Tag Archives: Hinduism

I’m Sorry …

… for being so absent lately.

Though it isn’t an excuse, I’ll fall back on that dismal aspect of human nature and attempt to absolve myself of any wrongdoings by providing you with an adequate 3 point resource on how it’s really not my fault.

Point 1 – I’ve been so busy that if I were a Troll protecting the make believe bridge to Narnia I just made up right now, well, Narnia would no longer be Narnia – it would be the next best holiday destination. I have been writing though, about an article a week but woe is me, much of my time is taken up in maintaining active social media accounts for work.

You need a Twitter, Facebook or Google + guru right now, don’t look at me. I’m fresh out of ideas.

Point 2 – I have seriously pissed karma off and I don’t even know what I did. The amount of minor mishaps I have had with my skeleton over the past month would be enough to fill up a small encyclopaedia. Seriously. From toe injuries to wrist massacring’s, it’s a wonder I still resemble a human body. Fine, maybe not an encyclopaedia but a good weekend read in a grubby motel off Highway 5. At least.

Point 3 – I blame Trump because well, why wouldn’t you?

I don’t think history has ever provided us with such an apt “he is the cause of everything that’s wrong in this world, my life and this entire solar system really” excuse, people. Ever.

I am not kidding. It’s every man, woman and child for themselves and I can’t even copyright this one. Take it. Run with it.

I’ve been busy because Trump exists.

With that being said, I make no promises except an absolute true declaration – I have missed all of you. Truly.

I’ll try and make it up for it and write some more, or at least be more present if my fingers remain from that biyatch injury infliction.

I hope you’re listening karma. I’m a Hindu and I ain’t going anywhere so let’s try and be friends, okay? Or at least civil.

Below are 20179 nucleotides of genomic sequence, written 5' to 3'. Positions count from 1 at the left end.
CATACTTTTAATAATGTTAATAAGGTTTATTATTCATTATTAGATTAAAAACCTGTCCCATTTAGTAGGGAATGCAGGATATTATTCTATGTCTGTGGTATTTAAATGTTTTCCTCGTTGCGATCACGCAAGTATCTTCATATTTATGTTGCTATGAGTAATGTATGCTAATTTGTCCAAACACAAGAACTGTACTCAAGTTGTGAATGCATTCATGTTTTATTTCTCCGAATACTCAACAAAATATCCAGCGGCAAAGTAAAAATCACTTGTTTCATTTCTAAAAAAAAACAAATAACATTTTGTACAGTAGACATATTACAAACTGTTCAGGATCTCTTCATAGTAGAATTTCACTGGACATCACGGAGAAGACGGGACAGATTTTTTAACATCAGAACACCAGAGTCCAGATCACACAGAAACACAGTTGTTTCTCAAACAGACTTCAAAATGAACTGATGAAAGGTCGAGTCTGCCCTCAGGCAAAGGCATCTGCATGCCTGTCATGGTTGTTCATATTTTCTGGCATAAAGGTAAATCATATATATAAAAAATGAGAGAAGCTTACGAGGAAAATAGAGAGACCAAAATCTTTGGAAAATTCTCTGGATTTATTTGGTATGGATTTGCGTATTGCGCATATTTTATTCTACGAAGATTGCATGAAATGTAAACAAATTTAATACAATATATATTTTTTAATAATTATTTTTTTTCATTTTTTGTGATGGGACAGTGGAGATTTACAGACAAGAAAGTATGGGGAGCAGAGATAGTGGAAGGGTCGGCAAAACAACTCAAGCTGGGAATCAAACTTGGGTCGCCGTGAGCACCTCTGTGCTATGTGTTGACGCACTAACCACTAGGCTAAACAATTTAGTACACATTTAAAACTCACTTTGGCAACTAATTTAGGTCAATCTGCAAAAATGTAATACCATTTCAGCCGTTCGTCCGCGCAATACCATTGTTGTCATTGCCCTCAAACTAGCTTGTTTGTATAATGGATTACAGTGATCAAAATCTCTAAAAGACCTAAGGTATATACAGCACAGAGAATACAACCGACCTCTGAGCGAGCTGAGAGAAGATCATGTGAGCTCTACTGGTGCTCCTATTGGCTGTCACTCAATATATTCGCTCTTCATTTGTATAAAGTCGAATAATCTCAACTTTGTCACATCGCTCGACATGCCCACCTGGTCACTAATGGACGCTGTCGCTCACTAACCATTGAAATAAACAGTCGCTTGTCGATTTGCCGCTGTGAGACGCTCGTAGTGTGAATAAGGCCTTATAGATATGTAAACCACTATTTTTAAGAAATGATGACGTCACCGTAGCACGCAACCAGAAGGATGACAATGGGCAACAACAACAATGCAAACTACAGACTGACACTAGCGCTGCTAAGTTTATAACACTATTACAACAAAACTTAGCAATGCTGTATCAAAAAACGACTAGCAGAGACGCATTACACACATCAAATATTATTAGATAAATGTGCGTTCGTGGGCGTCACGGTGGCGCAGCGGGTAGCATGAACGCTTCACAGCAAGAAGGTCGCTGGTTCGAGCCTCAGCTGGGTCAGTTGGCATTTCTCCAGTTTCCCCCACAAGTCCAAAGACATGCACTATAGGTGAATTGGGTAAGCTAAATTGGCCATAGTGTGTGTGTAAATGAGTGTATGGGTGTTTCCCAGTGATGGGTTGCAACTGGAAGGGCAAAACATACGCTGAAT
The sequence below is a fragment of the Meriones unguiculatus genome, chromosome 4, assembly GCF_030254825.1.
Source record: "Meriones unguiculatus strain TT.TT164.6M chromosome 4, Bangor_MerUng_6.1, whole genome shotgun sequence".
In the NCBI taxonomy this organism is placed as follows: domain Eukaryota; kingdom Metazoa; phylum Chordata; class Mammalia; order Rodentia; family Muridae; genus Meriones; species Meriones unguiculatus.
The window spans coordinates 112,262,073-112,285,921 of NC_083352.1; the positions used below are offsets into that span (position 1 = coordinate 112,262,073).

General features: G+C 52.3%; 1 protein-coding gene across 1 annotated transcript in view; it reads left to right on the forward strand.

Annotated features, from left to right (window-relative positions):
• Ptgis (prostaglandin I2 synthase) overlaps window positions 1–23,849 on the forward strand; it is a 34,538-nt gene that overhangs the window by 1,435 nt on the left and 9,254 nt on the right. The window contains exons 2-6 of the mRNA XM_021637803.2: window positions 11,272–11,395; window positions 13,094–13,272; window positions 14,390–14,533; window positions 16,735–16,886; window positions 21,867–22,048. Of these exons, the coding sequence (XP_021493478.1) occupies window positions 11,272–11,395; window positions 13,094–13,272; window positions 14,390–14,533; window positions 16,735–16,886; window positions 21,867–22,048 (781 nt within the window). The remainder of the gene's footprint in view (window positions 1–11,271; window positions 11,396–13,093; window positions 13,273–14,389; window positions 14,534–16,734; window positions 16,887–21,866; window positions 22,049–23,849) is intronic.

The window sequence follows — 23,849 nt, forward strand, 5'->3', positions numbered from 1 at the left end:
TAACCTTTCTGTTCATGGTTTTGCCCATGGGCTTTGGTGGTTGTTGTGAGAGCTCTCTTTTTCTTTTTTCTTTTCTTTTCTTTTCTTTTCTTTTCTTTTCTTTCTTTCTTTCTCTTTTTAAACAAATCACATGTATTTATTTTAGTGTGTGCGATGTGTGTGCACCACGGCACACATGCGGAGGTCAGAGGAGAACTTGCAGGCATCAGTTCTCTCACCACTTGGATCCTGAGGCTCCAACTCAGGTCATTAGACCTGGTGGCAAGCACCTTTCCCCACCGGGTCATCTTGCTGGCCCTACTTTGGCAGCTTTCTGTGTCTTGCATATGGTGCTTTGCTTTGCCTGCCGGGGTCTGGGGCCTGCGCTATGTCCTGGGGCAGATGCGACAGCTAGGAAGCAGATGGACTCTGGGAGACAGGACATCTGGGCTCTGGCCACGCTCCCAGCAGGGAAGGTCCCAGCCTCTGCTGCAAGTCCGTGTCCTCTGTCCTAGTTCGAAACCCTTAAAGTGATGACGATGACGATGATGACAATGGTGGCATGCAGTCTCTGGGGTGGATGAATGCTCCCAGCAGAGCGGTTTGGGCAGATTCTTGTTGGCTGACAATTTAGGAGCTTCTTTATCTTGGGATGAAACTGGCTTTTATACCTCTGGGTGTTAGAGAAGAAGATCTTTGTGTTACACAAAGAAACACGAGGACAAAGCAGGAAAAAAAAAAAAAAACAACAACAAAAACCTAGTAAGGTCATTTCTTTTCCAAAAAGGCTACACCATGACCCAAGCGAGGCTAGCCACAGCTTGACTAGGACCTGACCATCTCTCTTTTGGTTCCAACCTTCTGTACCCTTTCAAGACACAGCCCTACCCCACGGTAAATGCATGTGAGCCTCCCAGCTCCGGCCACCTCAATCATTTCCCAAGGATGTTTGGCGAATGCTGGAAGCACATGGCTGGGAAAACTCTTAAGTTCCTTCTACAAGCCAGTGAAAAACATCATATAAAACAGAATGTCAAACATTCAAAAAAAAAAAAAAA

See you soon my peeps xoxo

power-of-faith

The Power of Faith

As a writer, I’m ashamed to admit that I rarely allow others a glimpse into my psyche and though I will often joke about my warped brain, the fact is I have always been a thinker.

Some consider this a boon but in all honesty I find that thinking too much is more painful than peaceful and wisdom can sometimes be, well, overrated.

Why?

Because there is a certain type of profound solace in simplicity and when it comes down to it, when I reminisce about knowledge, I picture a calming, peaceful, bright hue.

Not many people know this but some years ago I hurt my back, not exactly in a debilitating way (at least from a scientific perspective) but one that nevertheless paralysed me in living a life full of happiness and positivity through my late teens and into my early twenties.

During the time, I had begun to read a book called Living with the Himalayan Masters by Swami Rama and Autobiography of a Yogi by Sri Paramahansa Yogananda.

Now, I am a Hindu but I have been very fortunate to have been reared by parents who always pressed the importance of spirituality over any religion on my sister and I and for this, I will always be grateful.

So I really do hope that you see that the faith I am talking about is not attached to any particular religion or version of “God” but rather as a testament to the supremacy of faith and belief and Creative Life Force (as Sri Yukteswar Giri defines it) that we all have within us.